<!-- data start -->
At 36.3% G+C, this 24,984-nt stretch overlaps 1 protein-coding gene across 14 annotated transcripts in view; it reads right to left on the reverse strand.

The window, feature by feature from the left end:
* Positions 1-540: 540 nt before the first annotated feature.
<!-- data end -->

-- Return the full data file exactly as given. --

At 36.3% G+C, this 24,984-nt stretch overlaps 1 protein-coding gene across 14 annotated transcripts in view; it reads right to left on the reverse strand.

The window, feature by feature from the left end:
* Positions 1-540: 540 nt before the first annotated feature.